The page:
Sumatra: Continuities and Change" (Ph.D. dissertation, Monash University, 1979).
important part of subsequent productions in which Rarnlee sang his own
tions amid settings such as villages and poor urban neighborhoods. Said Effendi
drew on similar sources of inspiration for the musical film Serodjo (1959), for which
he wrote the music and provided
a fine performance as both singer and actor. From
that point on, Said Effendi s star began to rise rapidly, along with those of other
composers and singers such as A. Chalik, Husein Bawafie, and 20Husnah Thahar.
They were joined by a young performer named Ellya (b. 1938). A native Jakartan, she evolved a powerful singing style that was loyal to the orkes Melayu product
but punctuated it with a new rhythm and texture of sound (particularly those made
on Indian, Arab, and Indonesian drum-, flute-, and lute-like instruments) borrowed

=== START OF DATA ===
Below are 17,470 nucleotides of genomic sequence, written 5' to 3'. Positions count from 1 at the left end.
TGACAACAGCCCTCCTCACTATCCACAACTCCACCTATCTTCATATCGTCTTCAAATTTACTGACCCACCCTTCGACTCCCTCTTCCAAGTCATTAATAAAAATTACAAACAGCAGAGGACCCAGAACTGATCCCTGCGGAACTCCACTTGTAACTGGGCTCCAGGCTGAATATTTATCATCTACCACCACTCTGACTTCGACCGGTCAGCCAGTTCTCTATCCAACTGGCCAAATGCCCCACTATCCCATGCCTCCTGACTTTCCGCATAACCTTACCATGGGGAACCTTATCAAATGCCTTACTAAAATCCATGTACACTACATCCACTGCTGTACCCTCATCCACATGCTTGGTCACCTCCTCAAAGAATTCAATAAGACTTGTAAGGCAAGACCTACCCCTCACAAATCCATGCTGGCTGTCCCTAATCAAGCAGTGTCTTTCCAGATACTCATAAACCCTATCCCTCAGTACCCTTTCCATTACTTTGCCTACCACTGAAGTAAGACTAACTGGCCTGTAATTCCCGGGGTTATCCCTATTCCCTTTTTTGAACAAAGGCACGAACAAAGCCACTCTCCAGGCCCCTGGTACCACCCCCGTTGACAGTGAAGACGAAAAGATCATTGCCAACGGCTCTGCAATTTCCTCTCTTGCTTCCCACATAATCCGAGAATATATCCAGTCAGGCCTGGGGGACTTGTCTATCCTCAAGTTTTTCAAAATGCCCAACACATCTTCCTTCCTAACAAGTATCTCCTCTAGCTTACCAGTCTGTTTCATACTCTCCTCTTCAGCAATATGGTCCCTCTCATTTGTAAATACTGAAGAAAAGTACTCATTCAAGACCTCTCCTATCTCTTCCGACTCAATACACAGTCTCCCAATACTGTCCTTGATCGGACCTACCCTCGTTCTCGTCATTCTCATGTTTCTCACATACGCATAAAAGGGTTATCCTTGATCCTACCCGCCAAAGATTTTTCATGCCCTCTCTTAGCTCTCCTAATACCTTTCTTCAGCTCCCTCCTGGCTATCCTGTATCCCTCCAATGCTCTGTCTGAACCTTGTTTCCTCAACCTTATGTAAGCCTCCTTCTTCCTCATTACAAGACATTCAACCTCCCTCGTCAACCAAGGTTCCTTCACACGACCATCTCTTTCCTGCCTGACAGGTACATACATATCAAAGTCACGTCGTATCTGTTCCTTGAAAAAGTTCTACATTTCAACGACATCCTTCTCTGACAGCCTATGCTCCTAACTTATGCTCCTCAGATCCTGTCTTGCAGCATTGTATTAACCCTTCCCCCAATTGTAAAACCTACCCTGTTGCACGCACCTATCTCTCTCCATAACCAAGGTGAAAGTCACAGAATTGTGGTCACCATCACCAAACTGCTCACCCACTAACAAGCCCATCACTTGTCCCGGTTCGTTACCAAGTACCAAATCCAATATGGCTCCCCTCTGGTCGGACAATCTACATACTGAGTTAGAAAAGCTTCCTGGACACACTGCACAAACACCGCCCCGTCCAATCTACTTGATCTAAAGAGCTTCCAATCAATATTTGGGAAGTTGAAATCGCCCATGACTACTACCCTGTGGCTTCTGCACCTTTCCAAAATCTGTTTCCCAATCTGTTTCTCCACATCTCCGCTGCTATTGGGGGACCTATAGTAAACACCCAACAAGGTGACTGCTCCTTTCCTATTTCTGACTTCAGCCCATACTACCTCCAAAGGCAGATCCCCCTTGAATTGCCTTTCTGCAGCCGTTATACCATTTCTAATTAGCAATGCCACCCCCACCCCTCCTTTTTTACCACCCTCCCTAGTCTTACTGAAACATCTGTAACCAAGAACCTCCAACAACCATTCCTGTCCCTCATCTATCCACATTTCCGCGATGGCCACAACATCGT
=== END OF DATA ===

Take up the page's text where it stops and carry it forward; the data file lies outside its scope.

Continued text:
in large part from the musical scores of the Indian films that flooded Indonesian
theaters at the time. Ellya infused a unique dynamism
and sensuality into her muf
sic, and her throbbing rendition of Husein Bawafie s lyrics to "Boneka dari India"
(1956) can with some justice be referred to as the first dangdut song, though that
term had not yet been coined.21 Predictably, Ellya entered films, and for several
years the "Melayu sound" attracted a sizable following. If it did not always thrill
educated, upper-class society, whose tastes seemed to remain tuned to the international music world, this Melayu sound does seem to have satisfied some of the ideological needs of the time by being vaguely populist (merαkyαt) and by offering an
alternative to Western pop music, a good deal of which had in the 1960s been branded by leftwing and nationalist groups as decadent and unsuitable for Indonesia. 22
With the debacle of 1965, developments in Melayu music were overwhelmed by a
wave of Western pop, rock, and country music that rushed in to fill the vacuum